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Threshold Value: How Binding Thresholds Affect the Outcome of a Negotiation


  • Sylvie Thoron, Université Paris-Est Créteil Val de Marne, 61 avenue du Général de Gaulle, 94010 Créteil Cedex, France and GREQAM, Centre de la Vieille Charité, 2 rue de la Charité, 13002 Marseille, France.

  • The author would like to thank Gérard Hamiache, Eric Maskin, Hervé Moulin, Jorgen Weibull, the participants in the economics seminar at the IAS in Princeton and the participants in the CTN conference in Paris for helpful discussions and comments on previous versions of the paper. She is particularly grateful to an anonymous referee whose comments and suggestions helped to improve this paper substantially.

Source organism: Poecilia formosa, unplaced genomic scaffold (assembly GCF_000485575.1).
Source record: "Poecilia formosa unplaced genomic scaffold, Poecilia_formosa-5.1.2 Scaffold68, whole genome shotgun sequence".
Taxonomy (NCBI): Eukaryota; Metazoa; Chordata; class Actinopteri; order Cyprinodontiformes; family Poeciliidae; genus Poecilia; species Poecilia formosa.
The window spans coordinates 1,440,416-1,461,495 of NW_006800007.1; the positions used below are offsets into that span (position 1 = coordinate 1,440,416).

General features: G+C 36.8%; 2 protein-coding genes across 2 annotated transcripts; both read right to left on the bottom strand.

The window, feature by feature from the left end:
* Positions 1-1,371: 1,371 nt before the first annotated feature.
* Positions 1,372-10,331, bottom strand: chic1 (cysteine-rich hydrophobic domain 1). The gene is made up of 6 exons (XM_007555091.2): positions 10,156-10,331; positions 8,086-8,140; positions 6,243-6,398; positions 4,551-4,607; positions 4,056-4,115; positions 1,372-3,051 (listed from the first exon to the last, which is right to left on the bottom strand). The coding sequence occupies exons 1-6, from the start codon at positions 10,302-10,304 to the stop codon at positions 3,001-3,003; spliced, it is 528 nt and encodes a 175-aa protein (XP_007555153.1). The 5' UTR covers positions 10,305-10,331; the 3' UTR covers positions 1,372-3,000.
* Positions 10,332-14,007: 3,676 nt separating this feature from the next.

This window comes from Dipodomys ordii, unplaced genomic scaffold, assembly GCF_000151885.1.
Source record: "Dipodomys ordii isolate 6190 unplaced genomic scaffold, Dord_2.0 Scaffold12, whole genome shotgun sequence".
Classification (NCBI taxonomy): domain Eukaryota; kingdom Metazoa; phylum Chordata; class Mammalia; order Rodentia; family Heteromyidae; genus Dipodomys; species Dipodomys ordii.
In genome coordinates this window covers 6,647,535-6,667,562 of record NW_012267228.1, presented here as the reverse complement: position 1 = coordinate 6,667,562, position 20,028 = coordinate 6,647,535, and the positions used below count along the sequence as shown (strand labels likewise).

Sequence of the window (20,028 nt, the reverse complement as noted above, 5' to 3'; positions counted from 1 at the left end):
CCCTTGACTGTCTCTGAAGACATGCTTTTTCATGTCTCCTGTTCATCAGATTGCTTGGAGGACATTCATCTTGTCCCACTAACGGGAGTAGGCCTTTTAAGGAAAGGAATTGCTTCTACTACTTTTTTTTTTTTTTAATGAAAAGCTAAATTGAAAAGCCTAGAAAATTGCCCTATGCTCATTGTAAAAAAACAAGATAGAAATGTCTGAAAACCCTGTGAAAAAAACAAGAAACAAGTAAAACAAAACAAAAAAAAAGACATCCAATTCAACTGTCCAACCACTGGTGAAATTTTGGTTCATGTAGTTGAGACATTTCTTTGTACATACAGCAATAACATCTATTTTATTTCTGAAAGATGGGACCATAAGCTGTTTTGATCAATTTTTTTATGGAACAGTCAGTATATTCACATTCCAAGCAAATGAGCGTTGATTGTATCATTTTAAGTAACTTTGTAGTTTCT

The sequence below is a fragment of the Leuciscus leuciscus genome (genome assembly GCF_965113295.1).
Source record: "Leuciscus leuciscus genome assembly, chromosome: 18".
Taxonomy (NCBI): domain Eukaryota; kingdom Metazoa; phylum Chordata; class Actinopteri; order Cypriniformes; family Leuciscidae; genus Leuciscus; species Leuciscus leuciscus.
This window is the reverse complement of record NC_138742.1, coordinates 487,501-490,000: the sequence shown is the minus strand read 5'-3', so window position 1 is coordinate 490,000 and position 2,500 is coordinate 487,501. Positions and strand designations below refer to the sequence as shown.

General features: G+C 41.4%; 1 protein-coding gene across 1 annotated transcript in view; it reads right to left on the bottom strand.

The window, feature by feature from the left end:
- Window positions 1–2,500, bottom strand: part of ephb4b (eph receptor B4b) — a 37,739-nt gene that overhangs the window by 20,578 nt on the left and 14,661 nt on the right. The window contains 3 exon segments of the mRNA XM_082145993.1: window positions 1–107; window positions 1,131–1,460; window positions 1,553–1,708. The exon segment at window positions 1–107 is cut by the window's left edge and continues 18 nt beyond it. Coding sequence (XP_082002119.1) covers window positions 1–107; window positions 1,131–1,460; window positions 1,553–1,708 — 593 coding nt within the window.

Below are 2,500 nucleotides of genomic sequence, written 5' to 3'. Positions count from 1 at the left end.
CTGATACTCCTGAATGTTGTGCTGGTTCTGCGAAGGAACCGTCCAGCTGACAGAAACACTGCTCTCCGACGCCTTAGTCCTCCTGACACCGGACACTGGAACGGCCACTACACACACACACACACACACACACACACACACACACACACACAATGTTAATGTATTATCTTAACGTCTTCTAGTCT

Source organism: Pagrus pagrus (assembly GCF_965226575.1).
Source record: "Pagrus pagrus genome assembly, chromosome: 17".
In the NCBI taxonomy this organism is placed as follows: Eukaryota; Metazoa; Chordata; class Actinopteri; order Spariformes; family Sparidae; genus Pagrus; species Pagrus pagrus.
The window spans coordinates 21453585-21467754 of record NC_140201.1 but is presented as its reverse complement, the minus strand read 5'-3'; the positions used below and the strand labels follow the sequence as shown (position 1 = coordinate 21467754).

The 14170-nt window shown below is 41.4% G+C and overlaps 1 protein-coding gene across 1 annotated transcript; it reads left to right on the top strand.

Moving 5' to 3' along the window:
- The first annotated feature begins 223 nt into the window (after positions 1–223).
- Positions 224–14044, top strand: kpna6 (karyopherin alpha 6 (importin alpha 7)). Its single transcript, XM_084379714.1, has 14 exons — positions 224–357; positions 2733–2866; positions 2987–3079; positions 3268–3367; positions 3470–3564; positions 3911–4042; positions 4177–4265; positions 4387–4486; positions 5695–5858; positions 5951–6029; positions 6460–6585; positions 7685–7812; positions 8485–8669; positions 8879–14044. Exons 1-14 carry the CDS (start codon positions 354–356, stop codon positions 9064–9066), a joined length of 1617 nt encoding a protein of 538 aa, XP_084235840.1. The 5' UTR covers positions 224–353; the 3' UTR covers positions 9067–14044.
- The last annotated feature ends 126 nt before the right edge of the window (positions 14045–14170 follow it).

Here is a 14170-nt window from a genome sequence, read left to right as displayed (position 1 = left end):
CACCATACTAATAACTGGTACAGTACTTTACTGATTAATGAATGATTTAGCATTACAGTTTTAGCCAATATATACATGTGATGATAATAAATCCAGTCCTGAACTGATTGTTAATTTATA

The objective of this paper is to give the prospective outcome or “prospect” of a negotiation when the players’ value can only be realized if a certain threshold is reached. A threshold is usually defined as a certain total level of contribution. Here, I define a threshold in a cooperative game by the players who are necessary to reach it. It can take different forms such as a certain number of players, or certain coalitions of players. An important example is the minimum participation constraint in international environmental agreements. A value is proposed, which is defined for a given game and a given threshold. The threshold players may bear a commitment cost which decreases the benefit they can obtain from the negotiation.